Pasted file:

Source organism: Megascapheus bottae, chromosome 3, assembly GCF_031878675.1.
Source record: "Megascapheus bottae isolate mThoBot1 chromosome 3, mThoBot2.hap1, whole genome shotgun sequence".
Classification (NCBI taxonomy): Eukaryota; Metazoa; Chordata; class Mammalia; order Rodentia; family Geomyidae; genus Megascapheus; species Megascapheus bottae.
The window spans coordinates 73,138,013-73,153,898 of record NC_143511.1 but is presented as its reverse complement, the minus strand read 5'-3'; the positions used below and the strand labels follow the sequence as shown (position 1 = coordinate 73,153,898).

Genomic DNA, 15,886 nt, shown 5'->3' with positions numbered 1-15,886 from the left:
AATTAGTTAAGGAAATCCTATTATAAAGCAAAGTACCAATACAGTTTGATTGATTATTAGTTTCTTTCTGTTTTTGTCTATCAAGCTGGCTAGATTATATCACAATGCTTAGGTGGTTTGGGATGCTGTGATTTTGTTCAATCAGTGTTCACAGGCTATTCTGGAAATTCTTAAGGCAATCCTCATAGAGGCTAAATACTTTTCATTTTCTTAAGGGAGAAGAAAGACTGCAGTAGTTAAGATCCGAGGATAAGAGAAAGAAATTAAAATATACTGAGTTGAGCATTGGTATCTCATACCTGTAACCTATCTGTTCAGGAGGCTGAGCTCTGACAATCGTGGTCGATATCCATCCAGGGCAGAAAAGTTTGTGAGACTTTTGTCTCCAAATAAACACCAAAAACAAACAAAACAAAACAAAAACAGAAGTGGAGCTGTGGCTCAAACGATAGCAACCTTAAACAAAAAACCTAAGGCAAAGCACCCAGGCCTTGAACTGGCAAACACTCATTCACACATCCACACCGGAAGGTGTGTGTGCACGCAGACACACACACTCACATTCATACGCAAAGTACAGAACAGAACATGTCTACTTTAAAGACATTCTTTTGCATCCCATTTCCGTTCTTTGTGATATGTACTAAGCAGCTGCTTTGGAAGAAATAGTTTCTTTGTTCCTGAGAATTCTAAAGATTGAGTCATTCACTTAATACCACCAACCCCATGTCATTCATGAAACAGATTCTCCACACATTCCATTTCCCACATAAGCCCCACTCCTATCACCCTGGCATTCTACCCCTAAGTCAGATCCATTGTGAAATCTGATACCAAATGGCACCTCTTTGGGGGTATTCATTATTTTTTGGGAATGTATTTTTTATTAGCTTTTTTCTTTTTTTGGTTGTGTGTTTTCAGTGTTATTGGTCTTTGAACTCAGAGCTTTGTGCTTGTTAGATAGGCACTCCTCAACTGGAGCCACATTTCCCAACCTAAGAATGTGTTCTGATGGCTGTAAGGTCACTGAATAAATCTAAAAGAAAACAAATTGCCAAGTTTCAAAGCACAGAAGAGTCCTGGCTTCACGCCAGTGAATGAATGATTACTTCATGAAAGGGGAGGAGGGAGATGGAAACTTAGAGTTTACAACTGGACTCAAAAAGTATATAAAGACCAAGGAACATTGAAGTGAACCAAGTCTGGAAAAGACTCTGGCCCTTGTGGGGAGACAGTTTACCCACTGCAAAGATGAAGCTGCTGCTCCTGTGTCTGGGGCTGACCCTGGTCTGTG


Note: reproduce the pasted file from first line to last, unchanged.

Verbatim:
Source organism: Megascapheus bottae, chromosome 3, assembly GCF_031878675.1.
Source record: "Megascapheus bottae isolate mThoBot1 chromosome 3, mThoBot2.hap1, whole genome shotgun sequence".
Classification (NCBI taxonomy): Eukaryota; Metazoa; Chordata; class Mammalia; order Rodentia; family Geomyidae; genus Megascapheus; species Megascapheus bottae.
The window spans coordinates 73,138,013-73,153,898 of record NC_143511.1 but is presented as its reverse complement, the minus strand read 5'-3'; the positions used below and the strand labels follow the sequence as shown (position 1 = coordinate 73,153,898).

Genomic DNA, 15,886 nt, shown 5'->3' with positions numbered 1-15,886 from the left:
AATTAGTTAAGGAAATCCTATTATAAAGCAAAGTACCAATACAGTTTGATTGATTATTAGTTTCTTTCTGTTTTTGTCTATCAAGCTGGCTAGATTATATCACAATGCTTAGGTGGTTTGGGATGCTGTGATTTTGTTCAATCAGTGTTCACAGGCTATTCTGGAAATTCTTAAGGCAATCCTCATAGAGGCTAAATACTTTTCATTTTCTTAAGGGAGAAGAAAGACTGCAGTAGTTAAGATCCGAGGATAAGAGAAAGAAATTAAAATATACTGAGTTGAGCATTGGTATCTCATACCTGTAACCTATCTGTTCAGGAGGCTGAGCTCTGACAATCGTGGTCGATATCCATCCAGGGCAGAAAAGTTTGTGAGACTTTTGTCTCCAAATAAACACCAAAAACAAACAAAACAAAACAAAAACAGAAGTGGAGCTGTGGCTCAAACGATAGCAACCTTAAACAAAAAACCTAAGGCAAAGCACCCAGGCCTTGAACTGGCAAACACTCATTCACACATCCACACCGGAAGGTGTGTGTGCACGCAGACACACACACTCACATTCATACGCAAAGTACAGAACAGAACATGTCTACTTTAAAGACATTCTTTTGCATCCCATTTCCGTTCTTTGTGATATGTACTAAGCAGCTGCTTTGGAAGAAATAGTTTCTTTGTTCCTGAGAATTCTAAAGATTGAGTCATTCACTTAATACCACCAACCCCATGTCATTCATGAAACAGATTCTCCACACATTCCATTTCCCACATAAGCCCCACTCCTATCACCCTGGCATTCTACCCCTAAGTCAGATCCATTGTGAAATCTGATACCAAATGGCACCTCTTTGGGGGTATTCATTATTTTTTGGGAATGTATTTTTTATTAGCTTTTTTCTTTTTTTGGTTGTGTGTTTTCAGTGTTATTGGTCTTTGAACTCAGAGCTTTGTGCTTGTTAGATAGGCACTCCTCAACTGGAGCCACATTTCCCAACCTAAGAATGTGTTCTGATGGCTGTAAGGTCACTGAATAAATCTAAAAGAAAACAAATTGCCAAGTTTCAAAGCACAGAAGAGTCCTGGCTTCACGCCAGTGAATGAATGATTACTTCATGAAAGGGGAGGAGGGAGATGGAAACTTAGAGTTTACAACTGGACTCAAAAAGTATATAAAGACCAAGGAACATTGAAGTGAACCAAGTCTGGAAAAGACTCTGGCCCTTGTGGGGAGACAGTTTACCCACTGCAAAGATGAAGCTGCTGCTCCTGTGTCTGGGGCTGACCCTGGTCTGTG